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Protecting Resources
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Protecting Resources Home    Permits    Enforcement
What You Can Do

INTRODUCTION

How do you protect a resource that is located over 100 miles from land and under more than 50 feet of water? It takes careful planning and continuous monitoring.

Looking past the front railing of a boat to the mooring buoy floating on the surface of the ocean.
The R/V MANTA moored in the sanctuary.

Installing and maintaining mooring buoys helps us prevent anchor damage to the habitats. Getting the sanctuary designated as an internationally recognized no-anchoring area minimizes the chance of damage from commercial shipping.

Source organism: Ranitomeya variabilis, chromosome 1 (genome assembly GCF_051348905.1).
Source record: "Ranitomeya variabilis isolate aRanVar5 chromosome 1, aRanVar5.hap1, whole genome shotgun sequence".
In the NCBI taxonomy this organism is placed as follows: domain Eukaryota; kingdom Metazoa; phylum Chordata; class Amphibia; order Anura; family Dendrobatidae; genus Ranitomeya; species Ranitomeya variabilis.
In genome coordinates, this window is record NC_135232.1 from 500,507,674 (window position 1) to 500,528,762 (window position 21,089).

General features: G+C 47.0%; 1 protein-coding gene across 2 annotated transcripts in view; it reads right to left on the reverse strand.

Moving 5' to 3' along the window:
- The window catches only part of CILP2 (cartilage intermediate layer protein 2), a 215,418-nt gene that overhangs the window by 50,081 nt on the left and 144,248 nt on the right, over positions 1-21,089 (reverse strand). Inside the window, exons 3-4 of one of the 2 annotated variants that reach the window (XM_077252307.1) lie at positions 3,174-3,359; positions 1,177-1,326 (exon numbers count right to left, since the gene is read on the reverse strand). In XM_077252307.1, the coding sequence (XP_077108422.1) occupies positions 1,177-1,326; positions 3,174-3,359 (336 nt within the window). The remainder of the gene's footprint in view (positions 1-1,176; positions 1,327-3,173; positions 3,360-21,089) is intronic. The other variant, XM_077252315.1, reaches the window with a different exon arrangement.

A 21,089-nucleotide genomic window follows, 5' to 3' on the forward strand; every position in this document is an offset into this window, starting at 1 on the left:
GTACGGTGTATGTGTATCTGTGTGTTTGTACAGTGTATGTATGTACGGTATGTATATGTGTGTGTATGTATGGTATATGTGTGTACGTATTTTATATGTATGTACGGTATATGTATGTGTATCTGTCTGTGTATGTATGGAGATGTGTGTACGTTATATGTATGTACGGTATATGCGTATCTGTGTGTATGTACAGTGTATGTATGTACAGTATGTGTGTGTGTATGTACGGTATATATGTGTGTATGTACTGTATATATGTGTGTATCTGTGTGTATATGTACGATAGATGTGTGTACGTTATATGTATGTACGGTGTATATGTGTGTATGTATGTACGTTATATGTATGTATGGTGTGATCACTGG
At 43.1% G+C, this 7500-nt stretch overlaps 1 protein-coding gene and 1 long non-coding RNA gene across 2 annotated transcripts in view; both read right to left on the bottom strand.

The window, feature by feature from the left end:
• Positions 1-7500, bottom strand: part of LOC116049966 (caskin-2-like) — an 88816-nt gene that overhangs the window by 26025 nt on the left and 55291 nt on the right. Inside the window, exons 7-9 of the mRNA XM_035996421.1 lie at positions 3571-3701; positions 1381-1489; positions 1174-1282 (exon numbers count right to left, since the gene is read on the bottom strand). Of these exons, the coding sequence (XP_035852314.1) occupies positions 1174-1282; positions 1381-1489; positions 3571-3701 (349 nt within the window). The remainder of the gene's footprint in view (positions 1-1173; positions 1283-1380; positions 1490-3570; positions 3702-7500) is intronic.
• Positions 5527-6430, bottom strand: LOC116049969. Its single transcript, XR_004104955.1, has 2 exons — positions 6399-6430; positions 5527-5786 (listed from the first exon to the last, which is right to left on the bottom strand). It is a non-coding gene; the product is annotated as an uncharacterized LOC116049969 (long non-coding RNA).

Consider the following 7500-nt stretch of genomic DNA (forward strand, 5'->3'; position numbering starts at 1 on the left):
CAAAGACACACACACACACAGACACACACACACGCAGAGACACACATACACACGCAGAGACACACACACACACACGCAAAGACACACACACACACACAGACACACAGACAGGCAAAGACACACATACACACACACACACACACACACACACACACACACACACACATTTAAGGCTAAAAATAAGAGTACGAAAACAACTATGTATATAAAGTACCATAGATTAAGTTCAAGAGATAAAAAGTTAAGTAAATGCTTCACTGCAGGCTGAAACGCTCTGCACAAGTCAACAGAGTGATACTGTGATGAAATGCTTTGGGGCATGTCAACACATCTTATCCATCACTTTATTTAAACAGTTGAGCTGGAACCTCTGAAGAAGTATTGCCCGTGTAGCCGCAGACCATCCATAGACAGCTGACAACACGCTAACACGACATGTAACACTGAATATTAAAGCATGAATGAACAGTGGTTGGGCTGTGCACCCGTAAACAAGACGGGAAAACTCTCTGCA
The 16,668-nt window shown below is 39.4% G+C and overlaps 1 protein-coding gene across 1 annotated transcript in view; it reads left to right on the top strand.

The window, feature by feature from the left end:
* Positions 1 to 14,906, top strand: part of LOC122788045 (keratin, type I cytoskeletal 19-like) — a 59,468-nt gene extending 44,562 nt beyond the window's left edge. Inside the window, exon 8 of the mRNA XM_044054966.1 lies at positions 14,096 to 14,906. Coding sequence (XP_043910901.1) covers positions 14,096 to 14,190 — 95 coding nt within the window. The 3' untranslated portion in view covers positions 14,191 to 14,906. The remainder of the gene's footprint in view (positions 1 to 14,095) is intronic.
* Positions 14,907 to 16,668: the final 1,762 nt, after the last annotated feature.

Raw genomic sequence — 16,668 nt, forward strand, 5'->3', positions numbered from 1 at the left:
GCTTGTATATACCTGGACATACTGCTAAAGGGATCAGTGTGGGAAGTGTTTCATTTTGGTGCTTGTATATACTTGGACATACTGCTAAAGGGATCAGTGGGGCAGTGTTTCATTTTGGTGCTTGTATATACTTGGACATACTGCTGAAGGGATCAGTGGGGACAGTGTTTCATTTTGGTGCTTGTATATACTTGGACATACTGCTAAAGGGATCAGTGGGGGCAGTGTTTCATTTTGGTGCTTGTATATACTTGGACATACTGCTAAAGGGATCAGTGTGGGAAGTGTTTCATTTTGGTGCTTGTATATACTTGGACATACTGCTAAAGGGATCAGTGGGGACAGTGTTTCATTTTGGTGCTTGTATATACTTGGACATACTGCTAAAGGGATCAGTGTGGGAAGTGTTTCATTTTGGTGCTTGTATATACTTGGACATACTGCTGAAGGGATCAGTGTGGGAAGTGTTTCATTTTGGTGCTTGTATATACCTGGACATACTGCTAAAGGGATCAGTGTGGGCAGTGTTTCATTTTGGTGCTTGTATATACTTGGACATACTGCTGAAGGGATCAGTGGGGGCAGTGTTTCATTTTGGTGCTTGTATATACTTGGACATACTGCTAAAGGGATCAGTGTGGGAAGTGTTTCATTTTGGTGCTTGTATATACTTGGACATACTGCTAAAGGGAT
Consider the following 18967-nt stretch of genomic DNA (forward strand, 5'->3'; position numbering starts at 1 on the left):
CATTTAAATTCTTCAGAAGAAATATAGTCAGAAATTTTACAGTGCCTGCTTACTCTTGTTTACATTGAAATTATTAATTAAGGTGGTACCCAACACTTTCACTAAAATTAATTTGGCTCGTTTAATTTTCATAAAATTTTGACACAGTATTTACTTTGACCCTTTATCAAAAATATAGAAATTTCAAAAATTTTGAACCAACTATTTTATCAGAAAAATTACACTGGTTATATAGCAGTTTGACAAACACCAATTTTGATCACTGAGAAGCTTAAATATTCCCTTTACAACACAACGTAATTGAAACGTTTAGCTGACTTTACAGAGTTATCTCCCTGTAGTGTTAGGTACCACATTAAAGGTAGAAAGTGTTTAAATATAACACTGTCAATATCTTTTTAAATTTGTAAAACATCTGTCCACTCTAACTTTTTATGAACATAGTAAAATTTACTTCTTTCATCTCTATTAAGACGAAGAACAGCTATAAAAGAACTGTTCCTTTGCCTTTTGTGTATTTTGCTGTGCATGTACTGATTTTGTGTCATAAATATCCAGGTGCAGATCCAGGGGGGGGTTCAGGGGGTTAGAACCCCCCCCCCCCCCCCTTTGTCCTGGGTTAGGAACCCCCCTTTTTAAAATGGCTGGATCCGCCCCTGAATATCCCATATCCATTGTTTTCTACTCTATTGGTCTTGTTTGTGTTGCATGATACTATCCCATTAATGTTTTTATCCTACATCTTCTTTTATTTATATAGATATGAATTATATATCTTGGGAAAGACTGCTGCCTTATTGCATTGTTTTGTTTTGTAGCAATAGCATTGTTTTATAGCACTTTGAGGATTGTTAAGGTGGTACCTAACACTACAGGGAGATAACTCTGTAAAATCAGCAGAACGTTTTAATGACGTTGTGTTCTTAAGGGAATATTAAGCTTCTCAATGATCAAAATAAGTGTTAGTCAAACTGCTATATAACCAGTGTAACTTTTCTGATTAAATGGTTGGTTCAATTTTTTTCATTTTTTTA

Developing contingency plans enables us to respond quickly and effectively to oil spills, groundings, or other potentially hazardous incidents.

But, it doesn't end there! Appropriate enforcement, permitting, regulations, and public input are all important parts of resource protection, too.

For more information on the following, please click on the appropriate link:

Regulations
Enforcement
Permits
Sanctuary Advisory Council
Partnerships
Sanctuary Vessel

What You Can Do




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Tall yellow and white buoy floating on the surface of the water.
   
National Marine Sanctuary logo - a stylized whale tail above waves